By Amina Nazarli
Fighting diseases was a challenge of mankind since the ancient times, but the most remarkable results in this regards have been achieved thanks to development of medical science.
Azerbaijani doctors could make a breakthrough in this regard, fully eliminating rubella and measles, mostly observed among children, in the country.
Azerbaijan was ranked 10th among the 53 European countries for the prevention of the spread of measles and rubella, according to the WHO Regional Office for Europe.
WHO experts have come to this conclusion after examining the situation in the country in this sphere for the past few years.
Measles starts with fever, runny nose, cough, red eyes, and sore throat. It’s followed by a rash that spreads over the body. Measles virus is highly contagious virus and spreads through the air through coughing and sneezing. Despite being considered primarily a childhood illness, measles can affect people of all ages.
Fortunately doctor say that these two diseases have not threatened Azerbaijan for several years.
Currently, three regions of Europe target to eliminate rubella and measles. Throughout Europe some 21 countries achieved the elimination of measles and 20 states succeeded in preventing rubella this year.
Infectious Disease Specialist at the WHO Azerbaijan Office Javahir Suleymanova said that Azerbaijan succeeded to eradicate both diseases.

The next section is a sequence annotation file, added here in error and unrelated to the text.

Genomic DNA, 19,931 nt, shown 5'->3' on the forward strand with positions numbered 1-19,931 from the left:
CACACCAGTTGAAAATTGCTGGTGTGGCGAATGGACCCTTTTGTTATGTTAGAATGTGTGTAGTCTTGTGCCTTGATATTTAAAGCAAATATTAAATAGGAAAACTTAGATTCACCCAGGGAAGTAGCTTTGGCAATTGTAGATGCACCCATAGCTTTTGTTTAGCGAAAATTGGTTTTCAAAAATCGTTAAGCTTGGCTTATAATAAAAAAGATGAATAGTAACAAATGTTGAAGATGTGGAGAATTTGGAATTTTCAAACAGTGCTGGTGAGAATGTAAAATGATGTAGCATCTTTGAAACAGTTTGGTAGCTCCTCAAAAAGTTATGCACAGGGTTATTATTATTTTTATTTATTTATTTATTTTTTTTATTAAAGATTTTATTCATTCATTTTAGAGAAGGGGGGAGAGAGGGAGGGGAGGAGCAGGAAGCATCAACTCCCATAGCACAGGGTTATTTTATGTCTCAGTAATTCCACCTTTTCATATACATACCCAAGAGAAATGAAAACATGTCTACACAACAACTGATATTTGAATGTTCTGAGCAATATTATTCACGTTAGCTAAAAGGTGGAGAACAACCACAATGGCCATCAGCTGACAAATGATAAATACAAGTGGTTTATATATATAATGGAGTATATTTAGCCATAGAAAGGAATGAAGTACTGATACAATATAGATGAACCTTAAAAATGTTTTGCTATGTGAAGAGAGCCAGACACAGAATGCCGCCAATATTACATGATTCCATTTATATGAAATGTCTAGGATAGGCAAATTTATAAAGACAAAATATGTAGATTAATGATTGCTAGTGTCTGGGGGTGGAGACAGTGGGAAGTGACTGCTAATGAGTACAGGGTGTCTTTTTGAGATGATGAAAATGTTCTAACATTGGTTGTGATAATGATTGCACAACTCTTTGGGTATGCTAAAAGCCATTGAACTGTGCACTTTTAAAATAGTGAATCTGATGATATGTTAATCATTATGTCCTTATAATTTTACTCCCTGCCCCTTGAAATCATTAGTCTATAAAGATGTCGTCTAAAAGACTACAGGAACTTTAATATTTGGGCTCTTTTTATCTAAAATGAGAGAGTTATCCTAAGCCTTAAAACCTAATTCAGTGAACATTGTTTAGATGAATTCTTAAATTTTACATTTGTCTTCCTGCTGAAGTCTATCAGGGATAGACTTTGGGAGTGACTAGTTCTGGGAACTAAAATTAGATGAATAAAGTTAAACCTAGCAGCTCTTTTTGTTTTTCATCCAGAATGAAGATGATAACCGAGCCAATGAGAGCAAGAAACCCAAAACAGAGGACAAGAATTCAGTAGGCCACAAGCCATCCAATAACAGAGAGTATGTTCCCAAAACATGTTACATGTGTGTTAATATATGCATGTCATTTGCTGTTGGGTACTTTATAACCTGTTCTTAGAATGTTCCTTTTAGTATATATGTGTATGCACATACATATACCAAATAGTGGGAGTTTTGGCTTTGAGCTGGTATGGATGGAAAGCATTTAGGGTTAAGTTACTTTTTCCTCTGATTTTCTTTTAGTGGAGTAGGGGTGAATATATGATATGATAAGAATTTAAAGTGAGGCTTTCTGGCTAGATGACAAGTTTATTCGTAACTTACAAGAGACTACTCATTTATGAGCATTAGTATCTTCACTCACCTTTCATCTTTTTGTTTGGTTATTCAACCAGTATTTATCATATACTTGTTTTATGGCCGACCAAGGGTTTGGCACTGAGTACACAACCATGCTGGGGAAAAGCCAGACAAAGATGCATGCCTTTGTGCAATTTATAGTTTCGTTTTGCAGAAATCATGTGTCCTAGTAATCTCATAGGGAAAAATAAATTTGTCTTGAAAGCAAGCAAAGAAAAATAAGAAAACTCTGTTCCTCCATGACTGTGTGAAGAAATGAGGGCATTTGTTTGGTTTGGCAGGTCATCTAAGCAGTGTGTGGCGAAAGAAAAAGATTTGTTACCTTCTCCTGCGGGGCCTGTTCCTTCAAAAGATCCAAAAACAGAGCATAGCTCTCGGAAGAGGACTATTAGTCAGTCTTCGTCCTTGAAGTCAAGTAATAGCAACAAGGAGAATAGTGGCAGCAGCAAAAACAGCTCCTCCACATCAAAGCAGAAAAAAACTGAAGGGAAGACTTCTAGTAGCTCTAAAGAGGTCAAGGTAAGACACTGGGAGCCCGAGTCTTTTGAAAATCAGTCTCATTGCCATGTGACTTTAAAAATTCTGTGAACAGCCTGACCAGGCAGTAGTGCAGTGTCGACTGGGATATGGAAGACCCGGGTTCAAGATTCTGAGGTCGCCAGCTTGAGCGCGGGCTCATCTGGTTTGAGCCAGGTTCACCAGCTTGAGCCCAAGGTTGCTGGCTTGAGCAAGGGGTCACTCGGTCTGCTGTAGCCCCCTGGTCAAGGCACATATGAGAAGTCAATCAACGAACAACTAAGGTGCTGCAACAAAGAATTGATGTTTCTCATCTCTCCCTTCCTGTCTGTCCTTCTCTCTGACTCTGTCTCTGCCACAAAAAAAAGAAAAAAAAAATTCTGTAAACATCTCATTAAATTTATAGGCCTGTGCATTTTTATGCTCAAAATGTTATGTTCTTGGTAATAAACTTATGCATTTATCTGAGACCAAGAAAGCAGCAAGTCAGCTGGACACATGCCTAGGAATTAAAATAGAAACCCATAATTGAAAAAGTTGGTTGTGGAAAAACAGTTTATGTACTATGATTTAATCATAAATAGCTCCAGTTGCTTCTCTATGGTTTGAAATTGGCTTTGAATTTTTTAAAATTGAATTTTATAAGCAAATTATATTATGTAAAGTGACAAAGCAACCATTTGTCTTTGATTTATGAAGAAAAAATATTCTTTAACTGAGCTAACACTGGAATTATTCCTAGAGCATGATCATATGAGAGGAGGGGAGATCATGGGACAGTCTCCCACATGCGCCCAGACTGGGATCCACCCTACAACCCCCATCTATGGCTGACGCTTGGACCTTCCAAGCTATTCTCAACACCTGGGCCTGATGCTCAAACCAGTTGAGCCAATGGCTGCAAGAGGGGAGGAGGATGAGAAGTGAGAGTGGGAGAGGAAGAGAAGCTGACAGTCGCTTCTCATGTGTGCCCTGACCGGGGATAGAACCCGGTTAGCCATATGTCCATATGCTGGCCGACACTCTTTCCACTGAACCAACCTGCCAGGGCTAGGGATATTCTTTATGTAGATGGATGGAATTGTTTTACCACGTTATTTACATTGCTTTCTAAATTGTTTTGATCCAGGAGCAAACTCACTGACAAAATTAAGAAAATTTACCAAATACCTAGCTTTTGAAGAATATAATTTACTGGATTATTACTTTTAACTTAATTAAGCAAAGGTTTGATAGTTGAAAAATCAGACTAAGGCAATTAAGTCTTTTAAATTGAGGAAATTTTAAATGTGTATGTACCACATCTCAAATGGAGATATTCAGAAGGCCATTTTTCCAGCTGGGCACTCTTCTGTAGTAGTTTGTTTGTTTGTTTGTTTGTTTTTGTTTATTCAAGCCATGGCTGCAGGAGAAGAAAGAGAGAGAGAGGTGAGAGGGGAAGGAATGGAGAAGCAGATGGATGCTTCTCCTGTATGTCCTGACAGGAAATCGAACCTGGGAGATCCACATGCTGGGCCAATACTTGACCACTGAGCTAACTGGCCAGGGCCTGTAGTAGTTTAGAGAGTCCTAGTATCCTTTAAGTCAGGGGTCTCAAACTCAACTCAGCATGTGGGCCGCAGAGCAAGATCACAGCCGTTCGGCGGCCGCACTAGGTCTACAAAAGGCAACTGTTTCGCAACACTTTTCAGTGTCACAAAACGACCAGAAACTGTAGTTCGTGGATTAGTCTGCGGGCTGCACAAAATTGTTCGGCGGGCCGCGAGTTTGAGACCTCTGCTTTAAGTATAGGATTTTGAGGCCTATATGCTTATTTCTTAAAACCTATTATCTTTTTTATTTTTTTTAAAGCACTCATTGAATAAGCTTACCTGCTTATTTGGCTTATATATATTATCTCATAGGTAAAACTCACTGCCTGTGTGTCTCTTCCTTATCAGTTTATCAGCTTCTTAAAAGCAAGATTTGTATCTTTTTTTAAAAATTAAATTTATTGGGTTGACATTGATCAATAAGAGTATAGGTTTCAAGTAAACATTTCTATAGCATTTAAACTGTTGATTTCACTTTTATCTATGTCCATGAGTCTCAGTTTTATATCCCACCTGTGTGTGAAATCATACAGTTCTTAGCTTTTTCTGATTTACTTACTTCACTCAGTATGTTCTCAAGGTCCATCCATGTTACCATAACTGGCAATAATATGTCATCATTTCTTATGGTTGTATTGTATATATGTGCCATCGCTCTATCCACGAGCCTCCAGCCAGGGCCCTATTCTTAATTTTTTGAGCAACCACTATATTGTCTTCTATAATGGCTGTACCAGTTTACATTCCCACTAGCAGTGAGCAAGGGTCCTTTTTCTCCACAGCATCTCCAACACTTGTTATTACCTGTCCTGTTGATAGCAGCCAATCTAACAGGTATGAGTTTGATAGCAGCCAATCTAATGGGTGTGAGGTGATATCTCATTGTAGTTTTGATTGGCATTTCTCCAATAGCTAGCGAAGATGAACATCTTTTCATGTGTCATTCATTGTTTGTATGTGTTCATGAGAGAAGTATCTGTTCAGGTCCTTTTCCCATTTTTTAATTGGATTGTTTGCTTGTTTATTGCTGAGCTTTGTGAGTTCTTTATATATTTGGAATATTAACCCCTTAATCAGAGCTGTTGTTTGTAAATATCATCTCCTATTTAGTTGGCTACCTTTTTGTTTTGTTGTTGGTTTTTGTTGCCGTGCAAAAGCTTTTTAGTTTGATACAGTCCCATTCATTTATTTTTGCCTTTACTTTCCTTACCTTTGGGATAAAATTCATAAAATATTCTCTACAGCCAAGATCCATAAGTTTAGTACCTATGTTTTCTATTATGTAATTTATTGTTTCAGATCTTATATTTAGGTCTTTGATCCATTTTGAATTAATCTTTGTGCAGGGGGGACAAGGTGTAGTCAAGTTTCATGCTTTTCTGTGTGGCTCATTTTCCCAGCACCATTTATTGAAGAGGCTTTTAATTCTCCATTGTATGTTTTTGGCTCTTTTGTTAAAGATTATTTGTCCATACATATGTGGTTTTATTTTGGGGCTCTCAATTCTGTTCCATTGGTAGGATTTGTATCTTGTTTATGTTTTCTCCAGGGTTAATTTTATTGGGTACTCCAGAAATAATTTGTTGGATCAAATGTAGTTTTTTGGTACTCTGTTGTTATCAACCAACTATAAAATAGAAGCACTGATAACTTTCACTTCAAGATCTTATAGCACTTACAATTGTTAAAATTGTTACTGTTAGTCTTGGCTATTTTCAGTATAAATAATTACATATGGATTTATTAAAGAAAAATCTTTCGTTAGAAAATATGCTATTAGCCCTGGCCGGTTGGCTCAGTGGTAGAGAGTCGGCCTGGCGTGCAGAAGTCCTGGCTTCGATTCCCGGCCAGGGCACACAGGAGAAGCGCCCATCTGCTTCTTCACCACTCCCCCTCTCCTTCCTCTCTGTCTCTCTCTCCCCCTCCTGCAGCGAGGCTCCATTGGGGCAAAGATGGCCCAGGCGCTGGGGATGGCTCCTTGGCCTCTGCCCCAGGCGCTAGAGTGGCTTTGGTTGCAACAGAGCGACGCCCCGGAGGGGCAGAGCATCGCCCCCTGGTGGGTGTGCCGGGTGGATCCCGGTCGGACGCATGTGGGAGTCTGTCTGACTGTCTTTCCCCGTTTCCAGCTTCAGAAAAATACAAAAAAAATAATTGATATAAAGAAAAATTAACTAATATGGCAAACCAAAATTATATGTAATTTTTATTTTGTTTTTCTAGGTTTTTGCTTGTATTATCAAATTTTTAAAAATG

Indeed, this is an important success for the national health system, since compared to 20 countries, where only one of these diseases have been eliminated. Azerbaijan has managed to achieve the elimination of both, thanks to the timely vaccination.
In 2002-2005, the country experienced the outbreak of measles and rubella diseases, involving more than 10,000 people. More than 50 percent of affected were people above 15 years old. Later, Azerbaijan held the campaigns for mass immunization of the population.
Cases of rubella have no longer revealed in the country since 2008, thanks to the measures taken by the Health Ministry, in particular, a large campaign carried out in 2006 and aimed at combating these diseases, which covered people aged from 7 to 35 years.
However, these diseases still remain endemic in 18 European countries.
“These are countries neighboring Azerbaijan. Moreover, Russia, Georgia, Iran and Armenia are among the carriers of the virus. That means that the disease can appear in the country again. That’s why vaccination will continue,” Suleymanova said.
Earlier, Health Ministry’s chief pediatrician Nasib Guliyev said that the last outbreak of measles and rubella in the country was reported in 2008. “After the vaccination campaigns among the population, measles and rubella disappeared in the country,” he said.
Despite some parents believe that the vaccine can harm their children's health, Guliyev noted that immunization is very important.
“The fact is that, the vaccine has virtually no side effects. Side reaction can happen in one of a million vaccinated children. But the benefits of vaccination are clear when you consider that measles mortality reaches up to 8 percent.
In case an adult was not vaccinated at the time, he/she is likely to be ill in future, but note of that in adulthood this disease carries much heavier than in childhood.
Measles remains one of the leading causes of death among young children globally, despite the availability of a safe and effective vaccine. Approximately 114,900 people died from measles in 2014 – mostly children under the age of 5.
The disease is a highly contagious, serious disease caused by a virus. In 1980, before widespread vaccination, measles caused an estimated 2.6 million deaths each year.
Amina Nazarli is AzerNews’ staff journalist, follow her on Twitter: @amina_nazarli